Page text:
“I tell you that Elijah has already come, and they did not recognize him but did to him whatever they pleased. So also will the Son of Man suffer at their hands.” Then the disciples understood that he was speaking to them of John the Baptist. Matthew 17:12–13The last of the Old Testament Prophets was Malachi. He concluded his ministry about 400 years prior to the coming of Christ. Malachi prophesied that a “messenger” would come before the Messiah so as to prepare the way before Him. Malachi goes on further to say that “Elijah the Prophet” will come before the day of the Lord (See Malachi 3:1–24).Many of the people at the time of Jesus did not understand this prophecy and were not even aware of it. Therefore, the scribes used this prophecy to confuse many of the people by claiming that since “Elijah” had not come, then clearly Jesus was not the promised Messiah.Jesus clarified to the disciples that the “messenger,” who was to be the new Elijah, had already come in the person of John the Baptist. Thus, in clarifying this, Jesus also clarified that the scribes were not accurate in their attempt to interpret the Scriptures and were actively misleading the people on account of their errors.One thing this tells us is that we must approach the word of God with humility. The pride of the scribes led them to believe that they had some sort of extraordinary wisdom that they did not. Thus, they acted as poor spiritual teachers of the people of God.Humility before the Word of God is essential if we are to properly understand not only the Old Testament prophecies but also the very words of Jesus Himself. Without humility before the Word of God, we can all easily misinterpret the beautiful and holy words spoken by our Lord.Everything in the Scriptures is profound, deep and true. And by this holy Word of God we come to meet God Himself. But if we allow pride to seep in, we may find ourselves imitating the scribes and misunderstanding God's Word. The result will be a skewed image of God which will become an impediment to our personal encounter with our loving Lord. But if we can always remain humble before all that God has revealed to us, then we will more easily be open to those deepest and most beautiful truths God wants to speak to our hearts.Reflect, today, upon any way that you have found yourself confused by the Word of God. Try to humbly open your heart more fully to that which our Lord wants to speak to you. Listen with an open mind and heart and allow the pure gift of faith to become your guide so that you will be led to those deepest truths of our faith.My mysterious and beautiful Lord, You have revealed to us the deepest and most profound mysteries of life through Your written Word. May I always approach Your Word with humility and openness so that I will come to know You more fully. Jesus, I trust in You.Source of content: catholic-daily-reflections.comCopyright © 2022 My Catholic Life! Inc. All rights reserved. Used with permission via RSS feed.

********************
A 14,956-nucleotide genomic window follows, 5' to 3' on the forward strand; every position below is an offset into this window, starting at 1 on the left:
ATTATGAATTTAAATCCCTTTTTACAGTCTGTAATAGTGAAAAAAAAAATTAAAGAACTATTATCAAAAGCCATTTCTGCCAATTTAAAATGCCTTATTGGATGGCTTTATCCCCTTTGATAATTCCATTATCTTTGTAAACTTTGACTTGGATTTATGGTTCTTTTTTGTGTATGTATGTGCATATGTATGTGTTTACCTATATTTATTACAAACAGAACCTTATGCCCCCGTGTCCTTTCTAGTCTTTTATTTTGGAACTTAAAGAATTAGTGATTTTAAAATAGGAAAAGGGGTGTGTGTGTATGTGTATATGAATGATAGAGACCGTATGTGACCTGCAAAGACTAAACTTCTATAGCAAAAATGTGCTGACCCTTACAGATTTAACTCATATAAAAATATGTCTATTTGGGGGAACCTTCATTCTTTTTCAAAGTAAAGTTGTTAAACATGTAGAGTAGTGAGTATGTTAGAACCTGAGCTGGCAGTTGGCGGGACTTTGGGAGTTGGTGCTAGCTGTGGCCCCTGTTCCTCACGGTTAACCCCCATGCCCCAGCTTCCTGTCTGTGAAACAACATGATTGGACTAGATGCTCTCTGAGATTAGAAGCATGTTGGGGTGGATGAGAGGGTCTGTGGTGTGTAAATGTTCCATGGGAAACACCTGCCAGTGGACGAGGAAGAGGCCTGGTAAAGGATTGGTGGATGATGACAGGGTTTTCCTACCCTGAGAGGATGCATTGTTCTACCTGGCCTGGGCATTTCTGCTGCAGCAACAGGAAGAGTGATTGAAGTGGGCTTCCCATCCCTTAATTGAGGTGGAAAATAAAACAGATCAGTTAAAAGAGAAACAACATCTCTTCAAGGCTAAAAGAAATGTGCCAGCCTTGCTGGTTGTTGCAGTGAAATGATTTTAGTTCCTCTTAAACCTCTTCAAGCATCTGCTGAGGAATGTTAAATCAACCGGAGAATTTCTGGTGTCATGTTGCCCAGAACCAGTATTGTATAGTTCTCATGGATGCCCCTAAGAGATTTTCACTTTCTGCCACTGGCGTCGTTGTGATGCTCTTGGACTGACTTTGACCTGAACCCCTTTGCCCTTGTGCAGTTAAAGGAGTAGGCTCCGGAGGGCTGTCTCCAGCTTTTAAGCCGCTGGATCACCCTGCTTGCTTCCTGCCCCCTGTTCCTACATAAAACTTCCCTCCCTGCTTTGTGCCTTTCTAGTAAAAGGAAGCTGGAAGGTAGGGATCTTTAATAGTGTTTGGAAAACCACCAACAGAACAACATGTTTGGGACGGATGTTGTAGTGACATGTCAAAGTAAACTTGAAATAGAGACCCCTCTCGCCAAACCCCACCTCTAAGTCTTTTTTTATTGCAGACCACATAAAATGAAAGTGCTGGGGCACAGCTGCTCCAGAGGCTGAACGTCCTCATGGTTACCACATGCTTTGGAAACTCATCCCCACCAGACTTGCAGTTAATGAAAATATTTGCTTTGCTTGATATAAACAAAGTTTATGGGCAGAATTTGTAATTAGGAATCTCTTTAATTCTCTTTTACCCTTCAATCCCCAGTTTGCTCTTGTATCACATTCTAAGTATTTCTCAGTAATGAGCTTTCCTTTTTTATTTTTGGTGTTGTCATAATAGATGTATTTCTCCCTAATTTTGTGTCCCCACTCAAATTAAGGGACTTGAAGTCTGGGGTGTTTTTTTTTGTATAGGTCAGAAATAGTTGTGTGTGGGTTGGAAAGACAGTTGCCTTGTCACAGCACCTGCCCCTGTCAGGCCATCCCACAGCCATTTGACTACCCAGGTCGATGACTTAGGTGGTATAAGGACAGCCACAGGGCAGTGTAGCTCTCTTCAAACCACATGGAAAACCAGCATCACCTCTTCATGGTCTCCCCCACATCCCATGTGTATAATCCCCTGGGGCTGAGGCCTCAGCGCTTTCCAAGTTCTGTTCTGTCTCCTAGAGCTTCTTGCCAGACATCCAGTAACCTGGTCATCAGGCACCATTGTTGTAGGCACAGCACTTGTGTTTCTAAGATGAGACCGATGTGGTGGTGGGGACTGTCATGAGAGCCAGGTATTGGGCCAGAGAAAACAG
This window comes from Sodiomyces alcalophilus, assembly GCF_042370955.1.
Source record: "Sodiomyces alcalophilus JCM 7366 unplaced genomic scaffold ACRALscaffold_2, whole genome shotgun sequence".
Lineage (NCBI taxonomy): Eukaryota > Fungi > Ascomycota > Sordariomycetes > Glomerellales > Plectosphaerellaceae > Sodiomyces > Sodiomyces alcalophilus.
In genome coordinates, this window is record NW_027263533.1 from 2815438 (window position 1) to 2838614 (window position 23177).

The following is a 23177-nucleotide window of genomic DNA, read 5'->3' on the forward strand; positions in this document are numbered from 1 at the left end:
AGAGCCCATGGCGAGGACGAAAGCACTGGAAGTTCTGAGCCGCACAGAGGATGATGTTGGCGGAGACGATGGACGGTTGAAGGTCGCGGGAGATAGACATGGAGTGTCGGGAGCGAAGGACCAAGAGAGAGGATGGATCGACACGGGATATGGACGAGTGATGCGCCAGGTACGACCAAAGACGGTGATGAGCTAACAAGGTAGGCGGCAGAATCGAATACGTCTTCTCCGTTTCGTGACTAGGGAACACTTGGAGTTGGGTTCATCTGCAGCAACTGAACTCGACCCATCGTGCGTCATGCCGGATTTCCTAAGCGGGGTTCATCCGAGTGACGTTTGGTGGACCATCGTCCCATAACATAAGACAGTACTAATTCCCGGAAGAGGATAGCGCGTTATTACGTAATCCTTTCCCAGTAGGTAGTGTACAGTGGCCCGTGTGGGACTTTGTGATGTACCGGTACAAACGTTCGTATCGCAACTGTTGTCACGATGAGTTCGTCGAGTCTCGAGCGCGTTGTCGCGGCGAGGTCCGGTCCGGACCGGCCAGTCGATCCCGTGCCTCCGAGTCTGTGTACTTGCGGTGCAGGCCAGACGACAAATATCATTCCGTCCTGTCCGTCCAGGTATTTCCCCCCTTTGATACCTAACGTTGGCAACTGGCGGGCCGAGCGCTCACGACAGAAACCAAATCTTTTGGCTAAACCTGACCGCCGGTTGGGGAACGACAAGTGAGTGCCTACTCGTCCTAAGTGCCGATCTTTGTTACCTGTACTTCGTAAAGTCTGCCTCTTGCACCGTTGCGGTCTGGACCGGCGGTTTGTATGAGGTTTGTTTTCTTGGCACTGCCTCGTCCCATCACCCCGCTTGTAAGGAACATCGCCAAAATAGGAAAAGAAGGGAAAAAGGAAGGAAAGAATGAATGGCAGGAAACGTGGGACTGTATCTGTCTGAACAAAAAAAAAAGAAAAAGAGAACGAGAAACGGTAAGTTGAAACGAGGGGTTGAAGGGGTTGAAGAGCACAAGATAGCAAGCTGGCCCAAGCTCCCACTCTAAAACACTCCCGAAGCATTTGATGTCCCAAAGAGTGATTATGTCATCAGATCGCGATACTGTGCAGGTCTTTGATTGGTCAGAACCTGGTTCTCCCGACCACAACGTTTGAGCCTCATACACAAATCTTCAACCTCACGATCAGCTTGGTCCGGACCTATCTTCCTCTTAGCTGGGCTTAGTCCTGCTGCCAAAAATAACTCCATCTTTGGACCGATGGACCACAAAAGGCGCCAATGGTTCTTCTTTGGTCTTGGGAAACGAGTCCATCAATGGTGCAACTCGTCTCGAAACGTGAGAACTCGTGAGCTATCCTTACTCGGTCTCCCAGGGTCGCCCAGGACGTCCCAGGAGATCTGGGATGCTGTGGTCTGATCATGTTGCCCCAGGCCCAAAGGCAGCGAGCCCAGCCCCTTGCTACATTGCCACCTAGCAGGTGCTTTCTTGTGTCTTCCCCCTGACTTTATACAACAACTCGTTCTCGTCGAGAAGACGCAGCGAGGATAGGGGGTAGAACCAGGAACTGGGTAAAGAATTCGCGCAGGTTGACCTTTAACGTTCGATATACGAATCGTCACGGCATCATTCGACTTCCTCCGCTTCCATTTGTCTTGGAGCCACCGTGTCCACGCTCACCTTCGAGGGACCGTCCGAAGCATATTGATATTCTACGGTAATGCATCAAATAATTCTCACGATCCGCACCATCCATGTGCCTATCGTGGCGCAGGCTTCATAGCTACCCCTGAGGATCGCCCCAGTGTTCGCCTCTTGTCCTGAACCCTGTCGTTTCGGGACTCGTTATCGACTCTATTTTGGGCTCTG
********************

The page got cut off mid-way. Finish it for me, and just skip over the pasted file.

The St. Paul Center's daily scripture reflections from the Mass for Friday of the Second Week of Advent by Dr. John Bergsma. Advent Weekday / Juan Diego, Hermit First Reading: Isaiah 48: 17-19 Responsorial Psalm: Psalms 1: 1-2, 3, 4 and 6 Gospel: Matthew 11: 16-19 Learn more about the Mass at www.stpaulcenter.com